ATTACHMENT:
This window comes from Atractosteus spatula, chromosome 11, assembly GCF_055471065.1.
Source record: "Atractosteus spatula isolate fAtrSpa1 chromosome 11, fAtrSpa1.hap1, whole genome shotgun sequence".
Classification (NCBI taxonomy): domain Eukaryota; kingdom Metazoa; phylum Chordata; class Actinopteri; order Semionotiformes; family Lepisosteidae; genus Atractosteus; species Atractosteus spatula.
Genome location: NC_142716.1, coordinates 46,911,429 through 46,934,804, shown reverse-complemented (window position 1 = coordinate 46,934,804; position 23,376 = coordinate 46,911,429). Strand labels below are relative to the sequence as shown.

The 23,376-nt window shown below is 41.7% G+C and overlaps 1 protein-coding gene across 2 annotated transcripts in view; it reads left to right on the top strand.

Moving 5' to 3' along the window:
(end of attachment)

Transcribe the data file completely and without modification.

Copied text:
This window comes from Atractosteus spatula, chromosome 11, assembly GCF_055471065.1.
Source record: "Atractosteus spatula isolate fAtrSpa1 chromosome 11, fAtrSpa1.hap1, whole genome shotgun sequence".
Classification (NCBI taxonomy): domain Eukaryota; kingdom Metazoa; phylum Chordata; class Actinopteri; order Semionotiformes; family Lepisosteidae; genus Atractosteus; species Atractosteus spatula.
Genome location: NC_142716.1, coordinates 46,911,429 through 46,934,804, shown reverse-complemented (window position 1 = coordinate 46,934,804; position 23,376 = coordinate 46,911,429). Strand labels below are relative to the sequence as shown.

The 23,376-nt window shown below is 41.7% G+C and overlaps 1 protein-coding gene across 2 annotated transcripts in view; it reads left to right on the top strand.

Moving 5' to 3' along the window: